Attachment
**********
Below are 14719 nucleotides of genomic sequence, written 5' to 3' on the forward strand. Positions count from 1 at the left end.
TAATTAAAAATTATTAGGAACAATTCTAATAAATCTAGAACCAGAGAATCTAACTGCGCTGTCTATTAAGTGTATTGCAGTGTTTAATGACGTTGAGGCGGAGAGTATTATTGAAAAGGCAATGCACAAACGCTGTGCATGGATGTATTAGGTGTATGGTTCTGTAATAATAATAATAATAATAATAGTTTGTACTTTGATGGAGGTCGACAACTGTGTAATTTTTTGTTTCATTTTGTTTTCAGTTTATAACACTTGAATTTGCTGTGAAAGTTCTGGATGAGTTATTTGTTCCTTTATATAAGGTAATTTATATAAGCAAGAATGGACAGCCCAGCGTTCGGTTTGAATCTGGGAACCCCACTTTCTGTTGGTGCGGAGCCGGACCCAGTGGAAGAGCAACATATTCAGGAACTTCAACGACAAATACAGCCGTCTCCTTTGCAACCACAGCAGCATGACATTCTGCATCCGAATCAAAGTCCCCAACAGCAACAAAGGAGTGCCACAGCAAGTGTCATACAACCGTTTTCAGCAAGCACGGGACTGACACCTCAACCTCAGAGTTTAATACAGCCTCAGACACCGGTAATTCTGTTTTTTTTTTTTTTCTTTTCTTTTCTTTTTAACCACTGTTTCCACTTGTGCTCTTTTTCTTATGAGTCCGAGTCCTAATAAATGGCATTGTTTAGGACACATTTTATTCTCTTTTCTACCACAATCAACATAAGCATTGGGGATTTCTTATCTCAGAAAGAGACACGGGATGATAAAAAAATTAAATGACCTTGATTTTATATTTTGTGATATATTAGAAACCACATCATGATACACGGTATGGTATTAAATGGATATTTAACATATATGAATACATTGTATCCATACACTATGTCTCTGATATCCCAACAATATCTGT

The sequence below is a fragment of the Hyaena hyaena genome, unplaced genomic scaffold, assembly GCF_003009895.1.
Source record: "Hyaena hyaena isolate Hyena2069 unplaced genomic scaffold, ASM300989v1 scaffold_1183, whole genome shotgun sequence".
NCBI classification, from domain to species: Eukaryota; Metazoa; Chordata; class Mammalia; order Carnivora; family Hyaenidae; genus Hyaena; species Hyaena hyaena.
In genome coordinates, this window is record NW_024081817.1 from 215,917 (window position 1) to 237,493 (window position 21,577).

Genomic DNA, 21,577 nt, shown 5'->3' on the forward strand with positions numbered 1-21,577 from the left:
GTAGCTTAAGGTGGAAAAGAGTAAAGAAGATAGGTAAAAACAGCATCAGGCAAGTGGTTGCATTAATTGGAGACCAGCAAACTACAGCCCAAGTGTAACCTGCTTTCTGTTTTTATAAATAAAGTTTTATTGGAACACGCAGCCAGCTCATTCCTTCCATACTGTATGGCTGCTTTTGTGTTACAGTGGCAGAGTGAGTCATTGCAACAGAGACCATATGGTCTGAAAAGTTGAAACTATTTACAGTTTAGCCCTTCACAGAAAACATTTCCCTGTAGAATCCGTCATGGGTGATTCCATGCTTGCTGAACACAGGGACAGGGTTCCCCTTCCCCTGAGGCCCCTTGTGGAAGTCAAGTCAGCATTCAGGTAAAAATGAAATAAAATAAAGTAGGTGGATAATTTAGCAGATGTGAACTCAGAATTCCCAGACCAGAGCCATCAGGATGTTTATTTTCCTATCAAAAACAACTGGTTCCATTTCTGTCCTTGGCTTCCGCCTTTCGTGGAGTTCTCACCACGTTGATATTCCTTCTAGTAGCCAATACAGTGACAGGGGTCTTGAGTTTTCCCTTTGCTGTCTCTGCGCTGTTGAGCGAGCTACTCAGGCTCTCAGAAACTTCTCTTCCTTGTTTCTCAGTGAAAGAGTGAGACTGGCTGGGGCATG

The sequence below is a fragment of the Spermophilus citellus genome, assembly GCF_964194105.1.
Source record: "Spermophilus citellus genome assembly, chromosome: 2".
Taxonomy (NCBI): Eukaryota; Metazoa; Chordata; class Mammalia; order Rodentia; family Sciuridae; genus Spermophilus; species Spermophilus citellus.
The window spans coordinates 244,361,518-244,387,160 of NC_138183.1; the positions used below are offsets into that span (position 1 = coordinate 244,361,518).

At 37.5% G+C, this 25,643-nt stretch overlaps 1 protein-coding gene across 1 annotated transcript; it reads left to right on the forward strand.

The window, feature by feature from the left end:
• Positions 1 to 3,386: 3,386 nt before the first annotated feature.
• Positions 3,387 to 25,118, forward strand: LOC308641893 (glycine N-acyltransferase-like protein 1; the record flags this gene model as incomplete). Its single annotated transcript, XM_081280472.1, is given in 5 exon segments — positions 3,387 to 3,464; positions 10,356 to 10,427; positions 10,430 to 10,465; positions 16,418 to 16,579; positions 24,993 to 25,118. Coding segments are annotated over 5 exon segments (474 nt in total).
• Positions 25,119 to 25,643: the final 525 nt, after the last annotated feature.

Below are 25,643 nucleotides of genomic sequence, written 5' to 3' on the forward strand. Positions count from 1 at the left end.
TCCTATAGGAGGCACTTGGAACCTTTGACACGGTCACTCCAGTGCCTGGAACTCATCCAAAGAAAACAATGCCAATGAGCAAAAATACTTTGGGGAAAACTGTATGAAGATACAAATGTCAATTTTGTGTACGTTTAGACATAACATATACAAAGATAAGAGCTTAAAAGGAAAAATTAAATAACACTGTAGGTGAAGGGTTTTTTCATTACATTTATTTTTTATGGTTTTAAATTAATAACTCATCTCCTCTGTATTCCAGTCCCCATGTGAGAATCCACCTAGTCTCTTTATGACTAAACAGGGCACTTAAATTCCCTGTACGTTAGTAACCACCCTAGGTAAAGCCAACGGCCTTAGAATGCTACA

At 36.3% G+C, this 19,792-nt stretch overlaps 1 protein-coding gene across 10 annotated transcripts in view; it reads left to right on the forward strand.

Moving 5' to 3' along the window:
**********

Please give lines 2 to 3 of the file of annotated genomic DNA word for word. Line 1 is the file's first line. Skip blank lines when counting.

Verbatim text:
TAATTAAAAATTATTAGGAACAATTCTAATAAATCTAGAACCAGAGAATCTAACTGCGCTGTCTATTAAGTGTATTGCAGTGTTTAATGACGTTGAGGCGGAGAGTATTATTGAAAAGGCAATGCACAAACGCTGTGCATGGATGTATTAGGTGTATGGTTCTGTAATAATAATAATAATAATAATAGTTTGTACTTTGATGGAGGTCGACAACTGTGTAATTTTTTGTTTCATTTTGTTTTCAGTTTATAACACTTGAATTTGCTGTGAAAGTTCTGGATGAGTTATTTGTTCCTTTATATAAGGTAATTTATATAAGCAAGAATGGACAGCCCAGCGTTCGGTTTGAATCTGGGAACCCCACTTTCTGTTGGTGCGGAGCCGGACCCAGTGGAAGAGCAACATATTCAGGAACTTCAACGACAAATACAGCCGTCTCCTTTGCAACCACAGCAGCATGACATTCTGCATCCGAATCAAAGTCCCCAACAGCAACAAAGGAGTGCCACAGCAAGTGTCATACAACCGTTTTCAGCAAGCACGGGACTGACACCTCAACCTCAGAGTTTAATACAGCCTCAGACACCGGTAATTCTGTTTTTTTTTTTTTTCTTTTCTTTTCTTTTTAACCACTGTTTCCACTTGTGCTCTTTTTCTTATGAGTCCGAGTCCTAATAAATGGCATTGTTTAGGACACATTTTATTCTCTTTTCTACCACAATCAACATAAGCATTGGGGATTTCTTATCTCAGAAAGAGACACGGGATGATAAAAAAATTAAATGACCTTGATTTTATATTTTGTGATATATTAGAAACCACATCATGATACACGGTATGGTATTAAATGGATATTTAACATATATGAATACATTGTATCCATACACTATGTCTCTGATATCCCAACAATATCTGT

The sequence below is a fragment of the Hyaena hyaena genome, unplaced genomic scaffold, assembly GCF_003009895.1.